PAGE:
Labial incision was placed according to the Cupar's method, extending from the mesial aspect of right maxillary first molar till the mesial aspect of left maxillary first molar. The area was infiltrated with local anesthetic solution for hemostasis and clean surgical field. Maxillary first premolars were extracted on both the sides. Labial incision was placed according to the Cupar's method, extending from the mesial aspect of right maxillary first molar till the mesial aspect of left maxillary first molar. Subperiosteal dissection was done. Piriform apertures were identified and nasal mucosa was protected by placing periosteal elevators. Horizontal osteotomy was performed labially (to allow 6 mm of superior repositioning) 5 mm above the apices of the teeth to avoid damage to the teeth. Vertical osteotomy was performed through the sockets of maxillary premolars to facilitate the posterior reposition of the anterior maxillary segment by 7 mm. The downfracture of the segment was performed with the help of an osteotome. Midline split was done [Figure 2]a. The diastema was closed by simple interdental wiring between the two maxillary central incisors [Figure 2]b. The anterior maxillary segment was fixed in the desired position (according to the prefabricated splint) with the help of two “L-” shaped titanium plates. Furthermore, interdental wiring was placed in between the maxillary canine and the second premolar to increase stability of the segment posteriorly. Alar cinch sutures were placed. The incision was closed with 3-0 polyglactin sutures. The patient was discharged within 2 days postoperatively.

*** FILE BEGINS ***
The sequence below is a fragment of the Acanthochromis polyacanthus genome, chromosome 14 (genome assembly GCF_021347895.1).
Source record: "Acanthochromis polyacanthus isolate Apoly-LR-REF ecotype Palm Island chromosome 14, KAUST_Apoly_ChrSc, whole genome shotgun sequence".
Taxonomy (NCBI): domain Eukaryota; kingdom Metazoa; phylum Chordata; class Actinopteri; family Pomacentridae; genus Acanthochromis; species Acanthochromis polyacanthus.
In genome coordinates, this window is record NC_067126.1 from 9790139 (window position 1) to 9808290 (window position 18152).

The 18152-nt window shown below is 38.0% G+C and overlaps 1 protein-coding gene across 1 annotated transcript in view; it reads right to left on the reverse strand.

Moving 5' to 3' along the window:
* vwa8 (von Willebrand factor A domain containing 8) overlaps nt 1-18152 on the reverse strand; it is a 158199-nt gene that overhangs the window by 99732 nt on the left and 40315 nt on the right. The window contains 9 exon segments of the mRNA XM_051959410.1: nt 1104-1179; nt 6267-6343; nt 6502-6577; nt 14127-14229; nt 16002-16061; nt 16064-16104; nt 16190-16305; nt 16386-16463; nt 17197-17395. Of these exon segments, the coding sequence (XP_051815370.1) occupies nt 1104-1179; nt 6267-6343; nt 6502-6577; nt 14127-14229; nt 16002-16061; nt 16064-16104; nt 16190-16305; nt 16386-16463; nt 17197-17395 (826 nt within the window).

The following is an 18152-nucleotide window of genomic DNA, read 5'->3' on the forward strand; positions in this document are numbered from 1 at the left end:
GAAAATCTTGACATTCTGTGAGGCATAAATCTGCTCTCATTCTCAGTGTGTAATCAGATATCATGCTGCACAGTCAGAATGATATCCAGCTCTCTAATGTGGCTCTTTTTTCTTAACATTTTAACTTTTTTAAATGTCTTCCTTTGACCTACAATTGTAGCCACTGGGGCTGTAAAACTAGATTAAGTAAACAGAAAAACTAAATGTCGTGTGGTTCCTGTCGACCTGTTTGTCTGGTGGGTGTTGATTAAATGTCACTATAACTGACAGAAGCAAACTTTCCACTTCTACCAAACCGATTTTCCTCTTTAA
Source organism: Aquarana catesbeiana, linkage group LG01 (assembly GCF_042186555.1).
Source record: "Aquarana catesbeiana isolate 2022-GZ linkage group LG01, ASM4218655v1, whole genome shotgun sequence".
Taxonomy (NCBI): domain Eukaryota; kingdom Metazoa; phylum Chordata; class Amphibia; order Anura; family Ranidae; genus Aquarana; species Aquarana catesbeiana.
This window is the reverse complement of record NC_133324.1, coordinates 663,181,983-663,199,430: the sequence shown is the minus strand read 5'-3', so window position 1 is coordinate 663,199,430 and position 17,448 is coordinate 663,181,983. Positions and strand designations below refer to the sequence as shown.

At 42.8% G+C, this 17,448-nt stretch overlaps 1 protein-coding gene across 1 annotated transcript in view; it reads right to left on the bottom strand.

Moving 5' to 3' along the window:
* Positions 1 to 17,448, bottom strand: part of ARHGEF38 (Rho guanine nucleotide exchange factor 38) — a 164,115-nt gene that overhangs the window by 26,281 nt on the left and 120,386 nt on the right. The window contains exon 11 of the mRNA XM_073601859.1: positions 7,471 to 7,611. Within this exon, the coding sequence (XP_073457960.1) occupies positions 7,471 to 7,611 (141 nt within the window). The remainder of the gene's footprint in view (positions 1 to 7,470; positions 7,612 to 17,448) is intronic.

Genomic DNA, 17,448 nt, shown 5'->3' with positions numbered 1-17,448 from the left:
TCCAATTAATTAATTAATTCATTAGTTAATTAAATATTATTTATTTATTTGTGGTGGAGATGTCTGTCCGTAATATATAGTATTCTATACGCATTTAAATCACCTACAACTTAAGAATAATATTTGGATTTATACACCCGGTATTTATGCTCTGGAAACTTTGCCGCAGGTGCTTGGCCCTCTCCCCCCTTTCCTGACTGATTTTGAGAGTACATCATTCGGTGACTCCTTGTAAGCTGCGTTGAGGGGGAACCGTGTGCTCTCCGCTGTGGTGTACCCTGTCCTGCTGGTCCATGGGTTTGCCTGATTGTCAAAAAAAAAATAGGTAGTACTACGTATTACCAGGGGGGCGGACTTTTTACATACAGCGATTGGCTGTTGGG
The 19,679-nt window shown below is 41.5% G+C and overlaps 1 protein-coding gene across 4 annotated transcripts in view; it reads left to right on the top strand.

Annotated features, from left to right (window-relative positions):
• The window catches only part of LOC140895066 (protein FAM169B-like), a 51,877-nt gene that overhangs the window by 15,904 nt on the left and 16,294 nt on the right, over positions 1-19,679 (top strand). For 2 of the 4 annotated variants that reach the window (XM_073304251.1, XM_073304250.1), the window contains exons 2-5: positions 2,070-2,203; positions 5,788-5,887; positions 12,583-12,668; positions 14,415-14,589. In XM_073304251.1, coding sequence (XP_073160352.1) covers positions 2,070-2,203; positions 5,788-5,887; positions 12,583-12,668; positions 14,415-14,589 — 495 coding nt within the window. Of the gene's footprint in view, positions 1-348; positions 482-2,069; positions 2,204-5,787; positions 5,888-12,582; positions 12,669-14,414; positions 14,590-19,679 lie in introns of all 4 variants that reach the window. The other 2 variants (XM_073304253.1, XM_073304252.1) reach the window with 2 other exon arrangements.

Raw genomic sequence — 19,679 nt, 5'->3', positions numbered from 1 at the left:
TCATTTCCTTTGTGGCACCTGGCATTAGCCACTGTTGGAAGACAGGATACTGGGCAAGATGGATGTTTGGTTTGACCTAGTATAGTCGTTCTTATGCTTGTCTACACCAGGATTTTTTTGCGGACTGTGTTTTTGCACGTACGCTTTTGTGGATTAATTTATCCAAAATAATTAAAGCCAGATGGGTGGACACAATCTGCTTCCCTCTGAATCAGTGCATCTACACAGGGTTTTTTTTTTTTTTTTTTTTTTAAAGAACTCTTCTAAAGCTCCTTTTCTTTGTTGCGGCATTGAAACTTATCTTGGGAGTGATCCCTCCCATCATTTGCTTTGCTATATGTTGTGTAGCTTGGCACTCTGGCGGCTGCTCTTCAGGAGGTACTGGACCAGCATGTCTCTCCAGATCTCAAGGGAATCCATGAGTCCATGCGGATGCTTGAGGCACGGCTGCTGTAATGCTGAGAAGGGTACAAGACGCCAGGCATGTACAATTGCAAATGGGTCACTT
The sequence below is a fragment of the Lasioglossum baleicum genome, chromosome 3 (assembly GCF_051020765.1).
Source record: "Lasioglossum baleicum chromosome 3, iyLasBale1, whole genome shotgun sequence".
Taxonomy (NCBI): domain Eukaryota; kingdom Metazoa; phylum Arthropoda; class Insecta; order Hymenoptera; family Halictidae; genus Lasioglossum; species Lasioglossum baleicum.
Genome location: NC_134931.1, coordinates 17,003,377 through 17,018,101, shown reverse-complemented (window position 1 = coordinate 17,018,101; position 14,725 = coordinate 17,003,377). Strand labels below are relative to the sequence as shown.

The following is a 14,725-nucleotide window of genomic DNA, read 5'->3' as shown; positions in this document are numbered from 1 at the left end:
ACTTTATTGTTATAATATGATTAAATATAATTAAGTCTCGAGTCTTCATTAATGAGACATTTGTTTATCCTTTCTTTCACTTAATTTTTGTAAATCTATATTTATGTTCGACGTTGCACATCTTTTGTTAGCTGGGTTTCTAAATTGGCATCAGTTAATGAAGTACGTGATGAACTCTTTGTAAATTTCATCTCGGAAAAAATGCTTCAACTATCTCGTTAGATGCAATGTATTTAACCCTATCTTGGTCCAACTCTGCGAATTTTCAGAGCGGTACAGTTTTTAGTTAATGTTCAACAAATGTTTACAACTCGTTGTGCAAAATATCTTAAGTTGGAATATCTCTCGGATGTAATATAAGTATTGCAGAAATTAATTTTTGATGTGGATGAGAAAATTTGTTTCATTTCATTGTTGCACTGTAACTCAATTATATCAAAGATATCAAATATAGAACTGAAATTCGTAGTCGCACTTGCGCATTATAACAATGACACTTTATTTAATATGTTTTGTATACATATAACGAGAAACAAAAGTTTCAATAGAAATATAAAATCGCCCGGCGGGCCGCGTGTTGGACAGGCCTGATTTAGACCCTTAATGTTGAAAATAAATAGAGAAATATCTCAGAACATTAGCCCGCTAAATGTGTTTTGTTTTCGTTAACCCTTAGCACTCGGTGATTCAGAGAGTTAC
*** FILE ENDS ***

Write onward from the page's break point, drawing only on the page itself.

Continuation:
|Figure 2: (a) Intraoperative photo showing anterior maxillary segment with midline split. (b) Midline split secured with interdental wiring|
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The patient was advised for follow-up at 1st and 6th weeks and the next follow-up was scheduled after 3 months postoperatively. All interdental wirings were removed after 6 weeks. The patient showed excellent profile changes after the surgical procedure [Figure 1]b. The patient was advised to undergo postoperative orthodontics for the correction of minor occlusal discrepancies.